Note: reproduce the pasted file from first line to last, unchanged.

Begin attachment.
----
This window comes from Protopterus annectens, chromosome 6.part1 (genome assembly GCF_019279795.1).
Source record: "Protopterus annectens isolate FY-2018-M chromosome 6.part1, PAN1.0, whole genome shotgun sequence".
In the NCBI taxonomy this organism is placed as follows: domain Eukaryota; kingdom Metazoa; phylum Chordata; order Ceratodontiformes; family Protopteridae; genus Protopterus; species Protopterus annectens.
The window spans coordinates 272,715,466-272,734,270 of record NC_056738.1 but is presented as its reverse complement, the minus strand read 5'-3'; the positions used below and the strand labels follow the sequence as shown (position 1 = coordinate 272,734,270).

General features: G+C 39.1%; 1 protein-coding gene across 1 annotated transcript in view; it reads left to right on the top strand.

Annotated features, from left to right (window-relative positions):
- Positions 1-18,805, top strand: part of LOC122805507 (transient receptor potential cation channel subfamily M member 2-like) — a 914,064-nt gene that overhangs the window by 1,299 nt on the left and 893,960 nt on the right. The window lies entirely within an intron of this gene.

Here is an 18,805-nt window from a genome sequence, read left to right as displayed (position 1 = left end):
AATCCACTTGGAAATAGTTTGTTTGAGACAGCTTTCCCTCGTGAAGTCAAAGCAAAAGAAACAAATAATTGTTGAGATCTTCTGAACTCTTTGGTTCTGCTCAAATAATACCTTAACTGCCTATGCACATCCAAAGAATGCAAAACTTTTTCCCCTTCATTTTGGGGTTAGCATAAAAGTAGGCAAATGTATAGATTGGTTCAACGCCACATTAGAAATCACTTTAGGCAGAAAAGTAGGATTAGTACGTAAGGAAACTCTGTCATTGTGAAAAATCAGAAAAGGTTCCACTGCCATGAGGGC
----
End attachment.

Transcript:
This window comes from Protopterus annectens, chromosome 6.part1 (genome assembly GCF_019279795.1).
Source record: "Protopterus annectens isolate FY-2018-M chromosome 6.part1, PAN1.0, whole genome shotgun sequence".
In the NCBI taxonomy this organism is placed as follows: domain Eukaryota; kingdom Metazoa; phylum Chordata; order Ceratodontiformes; family Protopteridae; genus Protopterus; species Protopterus annectens.
The window spans coordinates 272,715,466-272,734,270 of record NC_056738.1 but is presented as its reverse complement, the minus strand read 5'-3'; the positions used below and the strand labels follow the sequence as shown (position 1 = coordinate 272,734,270).

General features: G+C 39.1%; 1 protein-coding gene across 1 annotated transcript in view; it reads left to right on the top strand.

Annotated features, from left to right (window-relative positions):
- Positions 1-18,805, top strand: part of LOC122805507 (transient receptor potential cation channel subfamily M member 2-like) — a 914,064-nt gene that overhangs the window by 1,299 nt on the left and 893,960 nt on the right. The window lies entirely within an intron of this gene.

Here is an 18,805-nt window from a genome sequence, read left to right as displayed (position 1 = left end):
AATCCACTTGGAAATAGTTTGTTTGAGACAGCTTTCCCTCGTGAAGTCAAAGCAAAAGAAACAAATAATTGTTGAGATCTTCTGAACTCTTTGGTTCTGCTCAAATAATACCTTAACTGCCTATGCACATCCAAAGAATGCAAAACTTTTTCCCCTTCATTTTGGGGTTAGCATAAAAGTAGGCAAATGTATAGATTGGTTCAACGCCACATTAGAAATCACTTTAGGCAGAAAAGTAGGATTAGTACGTAAGGAAACTCTGTCATTGTGAAAAATCAGAAAAGGTTCCACTGCCATGAGGGC